An API as a tool, really?
When most people go to buy a new car, they do not expect the dealer to hand them a kit so they can build their own, even if the directions are really good. Therefore, it’s understandable why anyone would question how an API can be qualified as an analytics tool.
To get to the point, customized development does not need to be expensive, extensive, or extreme. Rather, I’d posit that a few meaningful analytics which matter to an organization are much more useful than a sea of useless data points. If an API is easy for developers to use then it’s conceivable that custom development for analytics needn’t cost an arm and leg. Moreover, many companies already spend capital for other social media-related development, such as SEO. Therefore, I say if the API is easy and powerful enough, companies should be encouraged to explore hiring (even temporary) staff to create customized analytics pipelines.
With that in mind, I want to examine the Facebook APIs with an eye to whether their ease of use makes them a candidate for development projects, even in small organizations.
Facebook has a number of APIs available for public use, including:
- Graph API
Each one of these APIs is specifically targeted for a set of features. The Graph API, for instance, is designed to give HTTP-based access to the Facebook Social Graph. The Chat API, on the other hand, is designed for integrating with Facebook chat.
The Facebook APIs all work differently, which is a downside; however, this allows the APIs to change over time without impacting each other. For instance, a change in the chat API won’t mean the Graph API has to change necessarily. Since all of these APIs are HTTP-based, integrating with them is relatively painless because the transport layer (HTTPS) is stable, widely used, and very easy to use.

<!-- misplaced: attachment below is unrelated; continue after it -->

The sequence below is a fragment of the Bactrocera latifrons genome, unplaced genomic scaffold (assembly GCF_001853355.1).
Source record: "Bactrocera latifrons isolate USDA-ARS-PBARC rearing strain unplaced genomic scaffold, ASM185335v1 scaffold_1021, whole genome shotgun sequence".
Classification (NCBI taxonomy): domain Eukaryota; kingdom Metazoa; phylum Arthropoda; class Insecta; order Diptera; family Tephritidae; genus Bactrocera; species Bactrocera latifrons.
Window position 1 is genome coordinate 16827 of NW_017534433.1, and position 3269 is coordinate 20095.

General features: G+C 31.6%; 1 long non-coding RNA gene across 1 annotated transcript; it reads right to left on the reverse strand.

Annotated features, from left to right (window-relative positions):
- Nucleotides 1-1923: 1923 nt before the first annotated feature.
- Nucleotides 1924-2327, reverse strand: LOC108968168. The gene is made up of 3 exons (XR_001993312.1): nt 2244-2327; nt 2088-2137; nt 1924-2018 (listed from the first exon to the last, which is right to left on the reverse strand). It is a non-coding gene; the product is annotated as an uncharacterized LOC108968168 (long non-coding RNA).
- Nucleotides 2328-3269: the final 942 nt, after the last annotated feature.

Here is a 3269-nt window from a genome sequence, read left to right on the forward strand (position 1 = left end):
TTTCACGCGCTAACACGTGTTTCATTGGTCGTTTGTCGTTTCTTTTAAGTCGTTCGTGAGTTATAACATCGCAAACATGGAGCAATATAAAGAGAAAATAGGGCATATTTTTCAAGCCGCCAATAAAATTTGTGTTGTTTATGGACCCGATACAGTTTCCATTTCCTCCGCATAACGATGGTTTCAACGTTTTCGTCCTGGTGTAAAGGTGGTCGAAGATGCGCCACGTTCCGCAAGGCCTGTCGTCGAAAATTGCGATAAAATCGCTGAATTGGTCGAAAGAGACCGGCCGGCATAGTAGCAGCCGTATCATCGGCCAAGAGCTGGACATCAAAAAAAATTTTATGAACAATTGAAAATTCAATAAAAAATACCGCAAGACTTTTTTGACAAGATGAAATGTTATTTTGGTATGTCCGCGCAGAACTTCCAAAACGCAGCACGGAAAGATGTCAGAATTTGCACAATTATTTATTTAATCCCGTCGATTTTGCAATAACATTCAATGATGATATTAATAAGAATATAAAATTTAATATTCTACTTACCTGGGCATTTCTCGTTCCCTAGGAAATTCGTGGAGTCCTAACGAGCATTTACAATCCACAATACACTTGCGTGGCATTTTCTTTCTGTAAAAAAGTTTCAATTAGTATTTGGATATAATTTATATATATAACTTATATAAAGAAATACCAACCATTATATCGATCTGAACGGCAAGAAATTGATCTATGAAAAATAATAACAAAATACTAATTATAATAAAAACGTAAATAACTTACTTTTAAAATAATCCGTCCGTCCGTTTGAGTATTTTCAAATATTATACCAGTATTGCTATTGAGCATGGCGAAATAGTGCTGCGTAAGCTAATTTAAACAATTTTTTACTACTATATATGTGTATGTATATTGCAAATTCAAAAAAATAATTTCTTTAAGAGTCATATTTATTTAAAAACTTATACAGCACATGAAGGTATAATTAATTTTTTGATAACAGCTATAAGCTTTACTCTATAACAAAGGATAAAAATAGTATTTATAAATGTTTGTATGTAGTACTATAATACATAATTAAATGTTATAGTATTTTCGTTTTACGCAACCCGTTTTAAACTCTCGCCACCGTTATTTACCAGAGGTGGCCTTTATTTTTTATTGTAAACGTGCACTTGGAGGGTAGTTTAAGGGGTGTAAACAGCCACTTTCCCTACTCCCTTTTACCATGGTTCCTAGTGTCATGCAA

Since I cannot examine all of the Facebook APIs, I want to examine the Graph API in a bit more detail to see how it works and whether organizations at all levels could use it.
Exploring the Graph API
As the Facebook documentation notes, the Graph API is the primary way way that data is retrieved or posted to Facebook.
I headed over to the Graph API documentation page to get started. To bootstrap anyone new to the API, Facebook provides the Graph API Explorer to facilitate tinkering with the API in real time. In this example, I asked the Graph API for my basic information.
If I want more information, I simply need to provide an access token (relatively easy to obtain) and then modify my HTTP request; for instance, to also get my “about” and “birthday” fields, my query to the API is:
That is incredibly easy! With the proper access token, it’s possible to obtain many users’ fields and walk through their social network. It’s not possible to go beyond that; however, you can get most of their “friend circle” data which could potentially be very handy.
You can also use Facebook Query Language (FQL) to find data. For instance, this query will return the IDs of my friends.
fql?q=SELECT uid2 FROM friend WHERE uid1=me()
The Facebook Graph API was extremely easy to use and I do not think it’s unrealistic that a business could hire a small amount of development time to get custom analytics designed specifically for their business. For instance, a Graph API integration could link my customer list with Facebook accounts so I could tell when someone has moved; maybe I am a cupcake shop and I want to send them a free treat when they are engaged.
There are and will continue to be countless options for analytics tools on the market. I’d question, however, whether buying (and in many cases an expensive) an off-the-shelf tool will really be the best option for many companies.